As I do this trip, I suddenly remember how hard it is on me. The price to pay for this type of out-of-the-ordinary experience.
It is hard on the body, being sleep deprived, constantly compensating for the waves and the cold, even in our bunk. It is hard on the mind as every instant of attention counts. That boat is great, but it is still a sailboat, rocked by unforgiving waters. We tend to forget to show this other side of the coin in our stories.
After some time, we naturally tend to forget the hard sides. The constant fight with the waves. Sometimes, the fear and the stress. The responsibility. We only remember the beauty, raw and wild, that catch our eyes and senses.
We met so many dolphins and birds coming to play with the boat out of curiosity. Sadly none made it into the frame of our cameras. They are hard to catch, suddenly there and gone when you finally grabbed your lenses. A little land bird was lost at sea and hesitated to stop on our deck before escaping further out. I fear he never found land again. We had a few very nice skies and landscapes.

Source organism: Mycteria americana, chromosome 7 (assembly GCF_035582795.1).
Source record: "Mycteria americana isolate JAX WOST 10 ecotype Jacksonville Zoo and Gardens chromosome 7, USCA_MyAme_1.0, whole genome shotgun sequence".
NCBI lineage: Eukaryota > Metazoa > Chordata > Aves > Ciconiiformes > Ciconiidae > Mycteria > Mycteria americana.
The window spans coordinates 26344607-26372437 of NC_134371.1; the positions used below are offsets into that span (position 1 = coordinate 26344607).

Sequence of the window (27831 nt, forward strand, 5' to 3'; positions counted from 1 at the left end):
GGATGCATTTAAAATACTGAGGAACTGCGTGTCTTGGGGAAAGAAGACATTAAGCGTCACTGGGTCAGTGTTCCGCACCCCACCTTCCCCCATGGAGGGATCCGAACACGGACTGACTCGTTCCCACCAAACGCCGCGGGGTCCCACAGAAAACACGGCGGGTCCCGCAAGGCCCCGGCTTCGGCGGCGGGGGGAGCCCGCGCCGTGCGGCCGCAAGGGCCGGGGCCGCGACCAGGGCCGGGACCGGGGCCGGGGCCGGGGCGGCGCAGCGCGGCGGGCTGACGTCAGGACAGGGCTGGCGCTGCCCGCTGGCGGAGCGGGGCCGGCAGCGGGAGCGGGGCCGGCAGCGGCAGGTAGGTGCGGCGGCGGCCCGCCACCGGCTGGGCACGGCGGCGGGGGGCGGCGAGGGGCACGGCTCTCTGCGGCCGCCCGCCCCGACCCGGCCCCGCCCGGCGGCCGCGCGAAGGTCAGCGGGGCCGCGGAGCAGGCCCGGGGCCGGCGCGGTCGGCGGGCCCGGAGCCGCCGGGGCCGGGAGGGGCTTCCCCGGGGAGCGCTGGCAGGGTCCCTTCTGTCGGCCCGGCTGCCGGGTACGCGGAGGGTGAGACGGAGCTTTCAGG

As I spend time here, I realize my heart is somewhere else. It is with you, and I cannot wait to see you again.
If it were not about the team, I would probably be in the next flight back home to hug you for the whole winter and never let go. I have nothing to prove to myself. And the pandemic adds a dimension of uncertainty I was willing to accept, but also a weight on my shoulder that I like less and less.
However, I got to finish what I started; they will not be able to do it without me.
It is hard to find a good weather window to get south. It looks like no matter what, the first few days are going to be a beating. It will be hard to get out of them without a few bruises. Hopefully, the window gets better and we have a chance for a good six or seven days run to warmer weather.
I miss you terribly, and I am both excited and a little stressed of what lies ahead of us. I want it to be over to be with you.